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Justice League of America 19
"The Super-Exiles of Earth!"

COVER IMAGE NOT FOUND May 1963; DC Comics (National Periodical Publications); Julius Schwartz, editor; featuring the JLA as "The Super-Exiles of Earth!" Script by Gardner Fox, pencils by Mike Sekowsky, inks by (I think) Bernard Sachs. The cover, which looks like a Murphy Anderson solo job, depicts the despondent JLA members marching up a ramp into a spaceship, as a jeering crowd holds signs, "Traitors!", "Good Riddance!" and "Get Lost, JLA!" Oddly enough, among the hostile crowd are Clark Kent, Bruce Wayne, Ray Palmer, Diana Prince and other alter egos of the heroes, as well as a grinning Snapper Carr holding the "Get Lost" sign. (My copy of the issue has an extra adornment added by a previous owner; Green Arrow is going up the ramp with downcast eyes, following Wonder Woman, and a word balloon has been added, "Look at them legs".)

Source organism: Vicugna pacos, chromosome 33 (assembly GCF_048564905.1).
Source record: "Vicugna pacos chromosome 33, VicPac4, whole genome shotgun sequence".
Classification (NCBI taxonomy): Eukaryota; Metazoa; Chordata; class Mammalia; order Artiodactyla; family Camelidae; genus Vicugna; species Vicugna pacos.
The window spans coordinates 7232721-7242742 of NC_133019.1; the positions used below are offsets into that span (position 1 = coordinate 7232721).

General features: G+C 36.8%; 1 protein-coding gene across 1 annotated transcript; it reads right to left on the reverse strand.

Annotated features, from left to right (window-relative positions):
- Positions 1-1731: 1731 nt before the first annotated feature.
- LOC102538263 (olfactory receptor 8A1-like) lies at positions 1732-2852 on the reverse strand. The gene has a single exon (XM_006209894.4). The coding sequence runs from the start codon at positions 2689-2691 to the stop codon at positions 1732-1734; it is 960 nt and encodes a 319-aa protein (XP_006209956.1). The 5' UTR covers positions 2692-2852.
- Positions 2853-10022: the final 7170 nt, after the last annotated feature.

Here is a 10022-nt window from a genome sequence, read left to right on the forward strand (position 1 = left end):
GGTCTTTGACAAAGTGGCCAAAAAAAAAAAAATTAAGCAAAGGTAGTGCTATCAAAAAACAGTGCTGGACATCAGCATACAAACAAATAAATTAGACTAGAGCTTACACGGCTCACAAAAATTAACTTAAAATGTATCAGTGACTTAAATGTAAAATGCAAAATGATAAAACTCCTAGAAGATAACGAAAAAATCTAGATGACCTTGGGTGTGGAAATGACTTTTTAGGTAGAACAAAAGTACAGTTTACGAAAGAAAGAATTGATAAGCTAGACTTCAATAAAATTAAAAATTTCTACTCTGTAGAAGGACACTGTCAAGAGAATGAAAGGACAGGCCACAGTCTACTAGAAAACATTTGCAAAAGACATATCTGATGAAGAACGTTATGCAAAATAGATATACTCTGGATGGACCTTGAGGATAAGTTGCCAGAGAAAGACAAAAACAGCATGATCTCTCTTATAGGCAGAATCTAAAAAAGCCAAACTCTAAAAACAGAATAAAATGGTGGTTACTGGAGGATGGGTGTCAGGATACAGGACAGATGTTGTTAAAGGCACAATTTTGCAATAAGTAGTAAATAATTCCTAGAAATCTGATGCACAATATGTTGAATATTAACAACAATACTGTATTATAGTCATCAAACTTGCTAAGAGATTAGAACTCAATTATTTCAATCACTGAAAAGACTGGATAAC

The splash panel shows the JLA members aboard the spaceship gathered around a globe of Earth (with the Atom sitting on top of it), while Green Lantern laments, "This is ALL we'll see of Earth from now on-- since we have been exiled into space forever!" As the story opens, scientist Ray Palmer is looking into his lab microscope and sees a most peculiar form of life swimming in his lab culture; "The Atom! But I'm the Atom!" As the visitor grows to six inch height, Palmer asks, "All right, 'Atom'-- now that we've met face to face, what's next?" What's next is a roundhouse punch that knocks Palmer out. Clark Kent is equally surprised when the elevator he's riding opens to admit Superman. But not just Superman; "I'm really a SUPER-SUPERMAN! And to prove my point, here's my convincer!"-- a chunk of Kryptonite that doesn't bother "Super-Superman" at all, but leaves Clark Kent huddled in pain on the elevator floor. Likewise, test pilot Hal Jordan is confronted by a hostile Green Lantern and ducks under a yellow plane wing, but the new GL's power beam passes right through the yellow to paralyze Hal. "Ha! Ha! I'm a better Green Lantern than you, Hal Jordan! My power ring isn't stopped by YELLOW-- or anything else!" Barry Allen is "overcome with amazement" by the appearance of "Super-Flash", who circles him at super-super-speed to create a vacuum and knock him out. Wonder Woman, riding air currents, encounters Super-Wonder Woman who uses her super-breath to force WW downward into a quicksand bog. John Jones is tapped on the shoulder by a passerby asking for a match-- who reveals himself as the Super-Martian Manhunter and produces his own lit match that fells Jones. (If i remember correctly, this is inconsistent with most of JJ's own stories which indicated that JJ was not vulnerable to fire when in his non-powered John Jones identity.) Green Arrow arrives at an archery exhibition decorated by a dummy figure of himself, but the "dummy" comes to life and beats GA to the draw with a "stun-shaft". Aquaman tries to save a swimmer from the grip of the Maelstrom ("a famous whirlpool located off the northwest coast of Norway", an editor's note informs us) but the hapless swimmer turns out to be Super-Aquaman, who escapes easily while Aquaman himself is helplessly caught in the whirlpool. And as Batman races to answer the Bat-Signal, he sees dangling from a ladder from the Batplane, "What in thunder--? Another Batman!" "I'm such a Batman as you've dreamed of being! Far superior to you!" He proves it by hurtling down from the rope ladder to punch Batman's lights out.